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AUSTIN, Texas—The EDA industry needs to move beyond EDA.
Sound counterintuitive? Not so much when the words come from
the lips of Chris Rowen, the founder and CTO of Tensilica, and a guy I consider
one of the most articulate observers of our industry.
And while it's counterintuitive, it's in fact not even
at odds with EDA's traditional bread-and-butter proposition: tools to solve
complex design problems.
Rowen, to be sure, has a unique seat from which to offer his
views. Tensilica has been a longtime provider of data-plane processors in the IP space, where hardware meets software, where architects grapple with so many integration and design issues. Rowen sees Moore's law and its effect on SoC design (see embedded video
outtake below) continuing to force specialization into and around that device. But as that happens in near real time, we can get lost in the weeds if we're not careful.
"I would put it in crude terms of moving past EDA, past the
focus of ‘this is how you do it' much more to today ‘this is what you should
do.' Meaning, (EDA) is a lot more central to defining, architecting, building,
programming these silicon platforms. And (it's) less about taking the
architect's conception of it and doing the back-end implementation."
Up and Away
Over time, everybody in the electronics ecosystem moves up
the abstraction ladder. For example, a systems company that started out
supplying routers for a network becomes the network provider over time; its engineers increasingly focus on the
network architecture and software layer and software services that run on their hardware. At that point, semiconductor vendors begin moving up to build
systems and subsystems on silicon and help out those systems engineers with their hardware challenges.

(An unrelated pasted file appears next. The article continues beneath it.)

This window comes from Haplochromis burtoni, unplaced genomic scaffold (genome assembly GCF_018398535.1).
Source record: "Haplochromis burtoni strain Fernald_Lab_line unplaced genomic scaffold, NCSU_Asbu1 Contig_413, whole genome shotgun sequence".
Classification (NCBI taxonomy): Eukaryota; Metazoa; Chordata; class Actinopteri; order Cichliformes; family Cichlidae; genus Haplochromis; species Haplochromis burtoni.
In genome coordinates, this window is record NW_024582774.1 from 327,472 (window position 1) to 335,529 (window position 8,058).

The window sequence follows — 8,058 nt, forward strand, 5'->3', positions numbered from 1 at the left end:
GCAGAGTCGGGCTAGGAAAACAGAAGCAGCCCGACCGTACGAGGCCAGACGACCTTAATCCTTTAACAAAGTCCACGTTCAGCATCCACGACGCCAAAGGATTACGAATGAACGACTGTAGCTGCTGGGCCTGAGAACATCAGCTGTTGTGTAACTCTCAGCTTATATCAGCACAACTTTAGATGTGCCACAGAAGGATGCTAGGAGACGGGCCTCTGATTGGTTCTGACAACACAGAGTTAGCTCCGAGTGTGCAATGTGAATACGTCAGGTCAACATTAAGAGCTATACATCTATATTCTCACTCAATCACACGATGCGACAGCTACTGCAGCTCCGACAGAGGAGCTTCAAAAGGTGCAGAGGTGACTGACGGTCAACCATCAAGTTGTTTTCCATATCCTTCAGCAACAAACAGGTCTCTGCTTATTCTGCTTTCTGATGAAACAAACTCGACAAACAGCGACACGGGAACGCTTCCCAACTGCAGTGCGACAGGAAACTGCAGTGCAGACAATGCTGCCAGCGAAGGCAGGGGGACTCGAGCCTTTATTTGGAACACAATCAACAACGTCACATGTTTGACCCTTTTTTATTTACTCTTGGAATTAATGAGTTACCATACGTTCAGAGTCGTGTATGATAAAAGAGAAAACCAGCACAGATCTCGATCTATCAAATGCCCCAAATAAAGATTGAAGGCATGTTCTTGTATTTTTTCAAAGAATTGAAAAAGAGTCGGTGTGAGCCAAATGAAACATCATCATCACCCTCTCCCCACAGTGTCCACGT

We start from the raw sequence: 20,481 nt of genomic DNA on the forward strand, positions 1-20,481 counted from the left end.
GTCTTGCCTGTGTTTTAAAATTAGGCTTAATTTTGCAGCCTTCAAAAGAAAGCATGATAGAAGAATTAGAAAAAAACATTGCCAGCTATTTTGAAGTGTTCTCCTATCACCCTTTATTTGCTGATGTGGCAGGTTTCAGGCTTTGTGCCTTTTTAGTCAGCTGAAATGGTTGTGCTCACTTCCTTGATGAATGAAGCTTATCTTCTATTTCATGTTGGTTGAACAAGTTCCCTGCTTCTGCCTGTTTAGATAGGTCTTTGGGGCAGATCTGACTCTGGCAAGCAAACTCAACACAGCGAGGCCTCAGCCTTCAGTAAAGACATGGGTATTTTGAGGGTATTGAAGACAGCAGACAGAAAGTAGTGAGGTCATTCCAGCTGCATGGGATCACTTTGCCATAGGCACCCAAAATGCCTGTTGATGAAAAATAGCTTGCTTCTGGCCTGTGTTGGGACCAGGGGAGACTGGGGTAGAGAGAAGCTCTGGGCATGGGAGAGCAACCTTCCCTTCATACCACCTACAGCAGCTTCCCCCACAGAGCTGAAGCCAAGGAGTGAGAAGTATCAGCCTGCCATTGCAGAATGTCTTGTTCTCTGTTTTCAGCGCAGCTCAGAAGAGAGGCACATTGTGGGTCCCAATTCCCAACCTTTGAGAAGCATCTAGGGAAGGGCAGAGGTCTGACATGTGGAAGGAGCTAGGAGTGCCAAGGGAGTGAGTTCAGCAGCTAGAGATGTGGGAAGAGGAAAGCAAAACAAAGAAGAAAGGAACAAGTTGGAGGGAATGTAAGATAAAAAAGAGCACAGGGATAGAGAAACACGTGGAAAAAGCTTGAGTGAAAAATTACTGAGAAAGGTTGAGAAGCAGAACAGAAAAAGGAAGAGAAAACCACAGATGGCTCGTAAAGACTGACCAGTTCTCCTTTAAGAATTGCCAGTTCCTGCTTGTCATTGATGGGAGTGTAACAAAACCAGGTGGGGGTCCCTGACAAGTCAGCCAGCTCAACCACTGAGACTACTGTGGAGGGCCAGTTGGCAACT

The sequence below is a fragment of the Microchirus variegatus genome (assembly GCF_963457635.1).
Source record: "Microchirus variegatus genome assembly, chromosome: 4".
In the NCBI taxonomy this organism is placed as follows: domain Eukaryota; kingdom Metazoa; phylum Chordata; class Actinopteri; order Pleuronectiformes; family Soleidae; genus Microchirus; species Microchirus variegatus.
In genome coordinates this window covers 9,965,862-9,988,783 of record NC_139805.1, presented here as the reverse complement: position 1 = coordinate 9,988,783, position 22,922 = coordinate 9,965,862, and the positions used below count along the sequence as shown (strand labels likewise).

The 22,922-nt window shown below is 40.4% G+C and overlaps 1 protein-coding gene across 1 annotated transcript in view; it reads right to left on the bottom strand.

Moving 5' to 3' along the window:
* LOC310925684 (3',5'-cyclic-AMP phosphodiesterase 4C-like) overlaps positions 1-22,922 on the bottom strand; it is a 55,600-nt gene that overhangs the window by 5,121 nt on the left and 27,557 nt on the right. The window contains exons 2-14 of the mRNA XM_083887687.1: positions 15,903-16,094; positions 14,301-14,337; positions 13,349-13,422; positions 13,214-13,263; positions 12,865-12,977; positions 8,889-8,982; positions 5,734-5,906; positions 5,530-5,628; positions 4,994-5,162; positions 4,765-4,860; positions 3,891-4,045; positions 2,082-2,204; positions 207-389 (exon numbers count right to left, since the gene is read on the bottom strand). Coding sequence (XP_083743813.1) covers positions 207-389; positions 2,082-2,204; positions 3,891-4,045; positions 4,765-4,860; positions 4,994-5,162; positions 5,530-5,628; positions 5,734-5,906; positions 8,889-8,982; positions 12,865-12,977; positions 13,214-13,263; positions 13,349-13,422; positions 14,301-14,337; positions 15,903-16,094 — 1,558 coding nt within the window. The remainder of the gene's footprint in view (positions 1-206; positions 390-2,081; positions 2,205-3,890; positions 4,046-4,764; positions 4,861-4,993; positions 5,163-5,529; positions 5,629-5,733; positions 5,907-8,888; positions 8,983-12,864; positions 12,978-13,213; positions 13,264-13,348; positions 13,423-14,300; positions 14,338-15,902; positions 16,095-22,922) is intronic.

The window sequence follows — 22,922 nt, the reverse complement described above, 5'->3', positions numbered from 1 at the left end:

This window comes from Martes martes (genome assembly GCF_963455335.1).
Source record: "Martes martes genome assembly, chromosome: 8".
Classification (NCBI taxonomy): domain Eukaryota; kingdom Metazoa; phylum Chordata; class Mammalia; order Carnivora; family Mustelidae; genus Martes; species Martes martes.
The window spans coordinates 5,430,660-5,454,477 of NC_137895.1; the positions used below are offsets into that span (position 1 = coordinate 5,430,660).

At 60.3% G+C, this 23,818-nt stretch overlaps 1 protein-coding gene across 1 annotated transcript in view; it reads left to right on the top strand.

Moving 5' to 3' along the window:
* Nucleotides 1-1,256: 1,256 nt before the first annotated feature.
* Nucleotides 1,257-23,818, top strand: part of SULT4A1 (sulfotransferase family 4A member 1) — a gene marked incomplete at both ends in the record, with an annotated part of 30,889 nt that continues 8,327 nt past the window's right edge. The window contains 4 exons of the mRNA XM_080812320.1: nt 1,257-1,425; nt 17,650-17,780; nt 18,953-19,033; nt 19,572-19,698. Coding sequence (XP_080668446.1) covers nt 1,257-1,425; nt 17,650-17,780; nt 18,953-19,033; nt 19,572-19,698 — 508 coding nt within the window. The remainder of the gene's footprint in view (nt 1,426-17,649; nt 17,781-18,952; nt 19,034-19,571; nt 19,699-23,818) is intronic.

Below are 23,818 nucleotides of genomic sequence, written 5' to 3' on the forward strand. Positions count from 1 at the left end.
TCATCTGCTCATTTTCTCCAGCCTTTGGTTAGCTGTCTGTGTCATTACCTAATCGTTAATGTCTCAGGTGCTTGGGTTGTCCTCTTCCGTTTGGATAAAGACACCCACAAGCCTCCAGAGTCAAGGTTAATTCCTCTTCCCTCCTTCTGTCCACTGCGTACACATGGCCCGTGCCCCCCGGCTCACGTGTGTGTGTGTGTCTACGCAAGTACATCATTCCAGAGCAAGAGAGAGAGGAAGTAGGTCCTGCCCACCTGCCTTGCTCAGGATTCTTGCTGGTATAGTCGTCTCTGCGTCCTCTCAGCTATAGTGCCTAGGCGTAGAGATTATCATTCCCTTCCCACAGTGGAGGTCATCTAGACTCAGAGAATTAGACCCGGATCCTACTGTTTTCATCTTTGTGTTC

That has implications a rung or two down the ladder.
Said Rowen, as we chatted during a quiet moment at the 50th
Design Automation Conference:
"I do believe as the semiconductor guys have to move up and
up in abstraction—they really are building the cell phones, they really are
building the networks, the server farms, they're building things way up in that
hierarchy—the question of the chip architecture can and should be left more and
more to efficient suppliers who are able to fill in the holes."
"Where exactly that line gets drawn between what the SoC
architect at Intel, Qualcomm, Marvell, a HiSilicon does and what we as
suppliers of infrastructure into their product is drawn, I don't know. It
changes over time."
In those little vacuums, IP providers and EDA vendors will
find enormous opportunity, Rowen believes.
"Not only are people going to be interested in subsystems,
they're going to be interested in how the methodology wrapped around the
subsystems becomes the methodology for the integration of the subsystems and therefore
becomes the method by which you define, architect, program, build the chip."
At a busy DAC, his first since Cadence acquired Tensilica,
that was what was on the mind of one of the industry's great technologist-poets. Rowen's not suggesting EDA abandon its core business, of course, but it never hurts to be reminded that in a relentlessly changing electronics world, rethinking one's strengths and opportunities should be just as relentless.
Here's a snippet from that conversation:
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